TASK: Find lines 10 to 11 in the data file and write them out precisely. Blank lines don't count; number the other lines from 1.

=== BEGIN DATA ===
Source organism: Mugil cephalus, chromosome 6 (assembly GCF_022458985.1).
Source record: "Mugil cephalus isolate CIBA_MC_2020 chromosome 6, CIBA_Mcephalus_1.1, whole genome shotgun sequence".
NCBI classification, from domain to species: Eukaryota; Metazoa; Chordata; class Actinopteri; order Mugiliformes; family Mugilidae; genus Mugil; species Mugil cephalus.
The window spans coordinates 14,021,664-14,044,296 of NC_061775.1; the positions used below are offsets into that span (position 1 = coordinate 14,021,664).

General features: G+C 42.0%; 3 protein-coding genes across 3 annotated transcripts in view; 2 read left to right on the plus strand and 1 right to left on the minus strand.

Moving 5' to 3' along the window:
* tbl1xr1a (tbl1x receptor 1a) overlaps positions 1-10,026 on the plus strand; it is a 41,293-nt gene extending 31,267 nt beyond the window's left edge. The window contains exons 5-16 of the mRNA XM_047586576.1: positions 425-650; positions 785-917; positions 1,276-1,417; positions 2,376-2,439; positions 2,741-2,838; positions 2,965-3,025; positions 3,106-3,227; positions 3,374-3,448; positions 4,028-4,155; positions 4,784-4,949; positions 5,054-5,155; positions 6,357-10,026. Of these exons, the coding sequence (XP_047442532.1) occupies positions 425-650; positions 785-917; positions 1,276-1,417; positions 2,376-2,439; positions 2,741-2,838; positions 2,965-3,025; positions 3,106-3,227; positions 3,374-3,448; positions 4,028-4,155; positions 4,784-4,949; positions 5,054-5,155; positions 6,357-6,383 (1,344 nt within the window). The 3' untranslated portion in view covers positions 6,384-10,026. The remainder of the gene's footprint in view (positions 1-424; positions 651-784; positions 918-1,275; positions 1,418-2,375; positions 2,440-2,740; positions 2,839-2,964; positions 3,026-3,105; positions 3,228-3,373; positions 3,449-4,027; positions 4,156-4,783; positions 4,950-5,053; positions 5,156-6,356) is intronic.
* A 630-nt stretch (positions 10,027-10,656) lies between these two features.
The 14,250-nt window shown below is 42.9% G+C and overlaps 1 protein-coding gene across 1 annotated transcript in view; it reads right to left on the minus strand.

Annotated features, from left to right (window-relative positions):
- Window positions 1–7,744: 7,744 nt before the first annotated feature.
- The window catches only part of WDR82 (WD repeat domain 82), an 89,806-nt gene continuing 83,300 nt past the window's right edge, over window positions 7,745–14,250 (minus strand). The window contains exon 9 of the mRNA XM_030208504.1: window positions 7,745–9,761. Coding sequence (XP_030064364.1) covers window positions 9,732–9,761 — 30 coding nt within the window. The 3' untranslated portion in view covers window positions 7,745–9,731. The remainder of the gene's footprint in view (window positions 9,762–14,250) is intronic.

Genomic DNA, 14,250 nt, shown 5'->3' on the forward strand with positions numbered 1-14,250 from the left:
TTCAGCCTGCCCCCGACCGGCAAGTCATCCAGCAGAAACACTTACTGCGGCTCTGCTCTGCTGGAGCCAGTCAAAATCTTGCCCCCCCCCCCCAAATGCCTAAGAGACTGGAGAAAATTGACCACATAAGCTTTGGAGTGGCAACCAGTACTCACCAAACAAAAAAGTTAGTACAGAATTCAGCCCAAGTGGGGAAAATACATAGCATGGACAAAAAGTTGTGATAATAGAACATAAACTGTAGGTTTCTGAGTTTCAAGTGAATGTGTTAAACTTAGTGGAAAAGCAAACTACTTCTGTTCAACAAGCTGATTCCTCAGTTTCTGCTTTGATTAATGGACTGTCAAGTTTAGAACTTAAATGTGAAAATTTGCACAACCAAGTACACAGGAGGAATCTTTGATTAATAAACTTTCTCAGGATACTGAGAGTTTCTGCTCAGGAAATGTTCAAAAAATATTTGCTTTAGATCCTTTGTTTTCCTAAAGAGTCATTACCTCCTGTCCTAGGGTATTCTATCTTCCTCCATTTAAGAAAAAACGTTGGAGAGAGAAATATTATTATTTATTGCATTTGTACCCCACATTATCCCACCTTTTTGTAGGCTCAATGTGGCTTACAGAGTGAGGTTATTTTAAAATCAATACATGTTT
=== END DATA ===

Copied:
Annotated features, from left to right (window-relative positions):
- Window positions 1–7,744: 7,744 nt before the first annotated feature.